Rita Ndagire Kizito
ORCID Number: 0000-0001-8697-2377
My research statement is drawn from my experience as a Science teacher, Learning Scientist , Curriculum Developer and programme evaluator who has spent some time working in the STEM (Science Technology Engineering and Mathematics) Education field, primarily in African Higher Education. I have over 42 years’ experience in learning activity design, curriculum development, and evaluation in Higher Education, mostly informed by the Learning Sciences and the Scholarship of Teaching and Learning.
My research interests lie in improving adult education provision in higher, open and distance learning, online and/or hybrid learning, vocational training and community learning environments. The target is for both young and mature adults as we need the experiences and wisdom of the mature to foster and nurture the innovation and creativity of the youth to improve education
 Learning sciences is an interdisciplinary field that explores and examines teaching and learning. Learning scientists study learning in a variety of settings – not only the more formal learning of school classrooms, but also the more informal learning that takes place at home, on the job, and among peers. The goal of the learning sciences is to better understand the cognitive and social processes that result in the most effective learning, and to use this knowledge to redesign classrooms and other learning environments so that people learn more deeply and more effectively (Sawyer, 2008).
My research and views about teaching are aimed at gaining a better understanding of learning activity design, with a focus on how technologies can be used to facilitate meaning-making contexts encountered in adult science and engineering teaching. With over two decades of dedication to the realm of Higher Education, I have continually sought to blend the tenets of Learning Sciences and the Scholarship of Teaching and Learning to foster effective adult educational practices. An example is the research below which argued for adoption of Connectivism as a learning theory.
Kizito, Rita Ndagire. "Connectivism in learning activity design: Implications for pedagogically-based technology adoption in African higher education contexts." International Review of Research in Open and Distributed Learning 17, no. 2 (2016): 19-39. https://id.erudit.org/iderudit/1066244ar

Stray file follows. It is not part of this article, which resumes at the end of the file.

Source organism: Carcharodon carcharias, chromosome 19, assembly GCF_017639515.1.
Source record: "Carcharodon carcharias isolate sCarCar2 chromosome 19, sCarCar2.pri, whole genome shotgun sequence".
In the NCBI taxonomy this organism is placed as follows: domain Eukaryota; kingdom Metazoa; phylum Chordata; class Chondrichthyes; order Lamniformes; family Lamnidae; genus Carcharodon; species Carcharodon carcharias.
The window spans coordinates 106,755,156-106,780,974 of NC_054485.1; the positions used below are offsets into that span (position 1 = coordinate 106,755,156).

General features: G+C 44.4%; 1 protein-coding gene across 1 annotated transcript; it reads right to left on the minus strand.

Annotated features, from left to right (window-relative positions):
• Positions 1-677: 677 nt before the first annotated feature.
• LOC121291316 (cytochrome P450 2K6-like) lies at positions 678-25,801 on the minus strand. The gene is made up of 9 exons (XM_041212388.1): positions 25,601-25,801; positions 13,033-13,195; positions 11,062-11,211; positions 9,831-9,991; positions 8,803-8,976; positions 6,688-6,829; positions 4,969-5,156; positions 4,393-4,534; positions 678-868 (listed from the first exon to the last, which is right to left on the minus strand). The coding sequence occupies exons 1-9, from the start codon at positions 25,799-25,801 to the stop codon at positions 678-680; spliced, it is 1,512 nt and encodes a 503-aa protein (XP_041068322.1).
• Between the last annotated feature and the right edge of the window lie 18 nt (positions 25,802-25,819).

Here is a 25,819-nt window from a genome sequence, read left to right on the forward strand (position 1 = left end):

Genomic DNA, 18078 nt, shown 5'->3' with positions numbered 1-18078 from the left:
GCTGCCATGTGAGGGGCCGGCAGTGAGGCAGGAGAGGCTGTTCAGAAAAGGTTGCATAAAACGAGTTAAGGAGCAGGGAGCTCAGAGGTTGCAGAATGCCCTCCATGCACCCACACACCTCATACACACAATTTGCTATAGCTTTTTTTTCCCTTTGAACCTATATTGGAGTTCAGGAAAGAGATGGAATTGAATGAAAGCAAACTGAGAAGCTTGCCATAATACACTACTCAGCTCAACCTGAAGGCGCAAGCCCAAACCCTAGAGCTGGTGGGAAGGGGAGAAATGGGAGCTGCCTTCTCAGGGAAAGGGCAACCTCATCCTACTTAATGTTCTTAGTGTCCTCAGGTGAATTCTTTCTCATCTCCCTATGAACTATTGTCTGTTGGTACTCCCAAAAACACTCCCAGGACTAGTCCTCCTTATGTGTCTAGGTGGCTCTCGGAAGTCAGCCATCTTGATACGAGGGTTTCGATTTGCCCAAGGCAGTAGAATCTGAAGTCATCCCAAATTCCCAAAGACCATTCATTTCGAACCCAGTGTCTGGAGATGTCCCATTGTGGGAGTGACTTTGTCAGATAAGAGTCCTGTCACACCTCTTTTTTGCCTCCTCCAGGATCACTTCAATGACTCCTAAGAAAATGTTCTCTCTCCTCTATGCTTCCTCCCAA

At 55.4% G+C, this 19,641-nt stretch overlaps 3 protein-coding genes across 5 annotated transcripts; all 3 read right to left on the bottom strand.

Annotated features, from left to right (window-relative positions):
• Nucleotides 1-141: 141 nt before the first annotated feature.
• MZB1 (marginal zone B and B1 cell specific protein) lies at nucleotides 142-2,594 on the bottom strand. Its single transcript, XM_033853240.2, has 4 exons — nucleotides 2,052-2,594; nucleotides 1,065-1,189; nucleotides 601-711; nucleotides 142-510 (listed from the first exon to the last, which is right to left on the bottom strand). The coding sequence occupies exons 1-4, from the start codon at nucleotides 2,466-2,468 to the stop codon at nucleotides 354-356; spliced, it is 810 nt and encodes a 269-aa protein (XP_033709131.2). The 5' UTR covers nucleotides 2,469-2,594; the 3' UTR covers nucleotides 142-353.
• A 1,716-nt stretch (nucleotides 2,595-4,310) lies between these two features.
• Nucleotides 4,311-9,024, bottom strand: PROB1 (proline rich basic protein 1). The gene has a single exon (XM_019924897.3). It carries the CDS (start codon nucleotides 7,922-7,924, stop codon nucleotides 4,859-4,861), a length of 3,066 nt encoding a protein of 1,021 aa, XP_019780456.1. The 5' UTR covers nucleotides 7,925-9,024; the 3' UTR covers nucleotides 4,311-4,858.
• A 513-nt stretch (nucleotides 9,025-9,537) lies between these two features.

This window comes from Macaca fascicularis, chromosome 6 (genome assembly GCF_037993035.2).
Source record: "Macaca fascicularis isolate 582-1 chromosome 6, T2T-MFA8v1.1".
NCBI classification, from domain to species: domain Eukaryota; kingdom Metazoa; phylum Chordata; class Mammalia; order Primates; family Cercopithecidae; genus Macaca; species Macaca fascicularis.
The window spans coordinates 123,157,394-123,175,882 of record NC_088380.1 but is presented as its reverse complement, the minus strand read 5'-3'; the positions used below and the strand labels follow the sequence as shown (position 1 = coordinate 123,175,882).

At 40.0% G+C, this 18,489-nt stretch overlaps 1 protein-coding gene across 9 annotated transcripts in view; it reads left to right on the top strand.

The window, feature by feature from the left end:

Because I come from an under-resourced community, I have a keen interest in the utilization of mobile technologies in teaching and learning, especially in Mathematics teaching. My research work is guided by the assumption that meaning-making is a result of interactions (and/or dialogue) with others but could be better mediated through the use of different forms of technologies. This perspective is imbued in this article:
Kizito, Rita Ndagire. "Pretesting mathematical concepts with the mobile phone: implications for curriculum design." International Review of Research in Open and Distributed Learning 13, no. 1 (2012): 38-55. https://www.erudit.org/en/journals/irrodl/1900-v1-n1-irrodl05116/1067292ar/abstract/
So far, key findings from the research projects I have conducted indicate that context is key to learning activity design. The research also reveals that evaluation at course and programme level is key to improvement- hence my interest in evaluation research. Below are some project reports related to evaluation:
Mashiyi, N & Kizito, R. (2015). An Appraisal of the Decentralized Professional Development Model Adopted by a South African Higher Education Institution Alternation Special Edition No 16 (2015) Comparative Perspectives on Higher Education Systemic Change, Curriculum Reform, Quality Promotion and Professional Development; 44-68 Available at: http://alternation.ukzn.ac.za/Files/docs/22%20SpEd16/03%20Mashiyi%20F.pdf
Kizito, Rita. "Structuring an activity theory-based framework for evaluating a science extended curriculum programme. “South African Journal of Higher Education 29, no. 1 (2015): 211-237. https://journals.co.za/content/high/29/1/EJC172789